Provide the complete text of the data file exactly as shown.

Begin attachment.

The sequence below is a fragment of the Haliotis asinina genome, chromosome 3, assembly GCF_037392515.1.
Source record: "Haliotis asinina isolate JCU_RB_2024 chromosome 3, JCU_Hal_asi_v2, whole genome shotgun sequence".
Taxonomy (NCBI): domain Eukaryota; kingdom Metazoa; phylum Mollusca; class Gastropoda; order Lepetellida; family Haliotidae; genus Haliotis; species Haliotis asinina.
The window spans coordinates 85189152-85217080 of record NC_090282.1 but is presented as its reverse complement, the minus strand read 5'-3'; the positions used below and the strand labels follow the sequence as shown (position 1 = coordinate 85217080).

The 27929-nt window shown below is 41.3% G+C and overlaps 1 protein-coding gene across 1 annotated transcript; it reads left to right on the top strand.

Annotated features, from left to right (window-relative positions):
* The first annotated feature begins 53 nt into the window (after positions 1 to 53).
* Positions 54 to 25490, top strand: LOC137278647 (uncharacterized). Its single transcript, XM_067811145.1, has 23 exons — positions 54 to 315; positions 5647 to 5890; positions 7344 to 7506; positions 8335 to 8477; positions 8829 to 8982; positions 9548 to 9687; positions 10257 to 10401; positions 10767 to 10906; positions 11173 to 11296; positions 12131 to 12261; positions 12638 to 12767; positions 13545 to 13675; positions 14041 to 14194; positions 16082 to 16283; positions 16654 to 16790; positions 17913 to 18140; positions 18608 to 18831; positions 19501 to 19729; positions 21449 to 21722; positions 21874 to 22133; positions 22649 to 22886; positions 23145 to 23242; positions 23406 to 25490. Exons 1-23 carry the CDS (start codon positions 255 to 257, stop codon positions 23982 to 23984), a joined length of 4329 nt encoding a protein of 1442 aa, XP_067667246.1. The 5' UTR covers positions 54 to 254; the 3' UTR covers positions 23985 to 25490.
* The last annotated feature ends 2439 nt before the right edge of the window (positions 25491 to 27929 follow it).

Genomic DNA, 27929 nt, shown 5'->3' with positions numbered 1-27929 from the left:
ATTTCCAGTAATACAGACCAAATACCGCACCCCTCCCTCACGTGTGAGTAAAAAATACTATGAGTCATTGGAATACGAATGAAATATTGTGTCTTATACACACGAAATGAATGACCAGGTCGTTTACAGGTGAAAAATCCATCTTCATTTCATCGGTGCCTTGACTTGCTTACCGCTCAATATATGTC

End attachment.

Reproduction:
The sequence below is a fragment of the Haliotis asinina genome, chromosome 3, assembly GCF_037392515.1.
Source record: "Haliotis asinina isolate JCU_RB_2024 chromosome 3, JCU_Hal_asi_v2, whole genome shotgun sequence".
Taxonomy (NCBI): domain Eukaryota; kingdom Metazoa; phylum Mollusca; class Gastropoda; order Lepetellida; family Haliotidae; genus Haliotis; species Haliotis asinina.
The window spans coordinates 85189152-85217080 of record NC_090282.1 but is presented as its reverse complement, the minus strand read 5'-3'; the positions used below and the strand labels follow the sequence as shown (position 1 = coordinate 85217080).

The 27929-nt window shown below is 41.3% G+C and overlaps 1 protein-coding gene across 1 annotated transcript; it reads left to right on the top strand.

Annotated features, from left to right (window-relative positions):
* The first annotated feature begins 53 nt into the window (after positions 1 to 53).
* Positions 54 to 25490, top strand: LOC137278647 (uncharacterized). Its single transcript, XM_067811145.1, has 23 exons — positions 54 to 315; positions 5647 to 5890; positions 7344 to 7506; positions 8335 to 8477; positions 8829 to 8982; positions 9548 to 9687; positions 10257 to 10401; positions 10767 to 10906; positions 11173 to 11296; positions 12131 to 12261; positions 12638 to 12767; positions 13545 to 13675; positions 14041 to 14194; positions 16082 to 16283; positions 16654 to 16790; positions 17913 to 18140; positions 18608 to 18831; positions 19501 to 19729; positions 21449 to 21722; positions 21874 to 22133; positions 22649 to 22886; positions 23145 to 23242; positions 23406 to 25490. Exons 1-23 carry the CDS (start codon positions 255 to 257, stop codon positions 23982 to 23984), a joined length of 4329 nt encoding a protein of 1442 aa, XP_067667246.1. The 5' UTR covers positions 54 to 254; the 3' UTR covers positions 23985 to 25490.
* The last annotated feature ends 2439 nt before the right edge of the window (positions 25491 to 27929 follow it).

Genomic DNA, 27929 nt, shown 5'->3' with positions numbered 1-27929 from the left:
ATTTCCAGTAATACAGACCAAATACCGCACCCCTCCCTCACGTGTGAGTAAAAAATACTATGAGTCATTGGAATACGAATGAAATATTGTGTCTTATACACACGAAATGAATGACCAGGTCGTTTACAGGTGAAAAATCCATCTTCATTTCATCGGTGCCTTGACTTGCTTACCGCTCAATATATGTC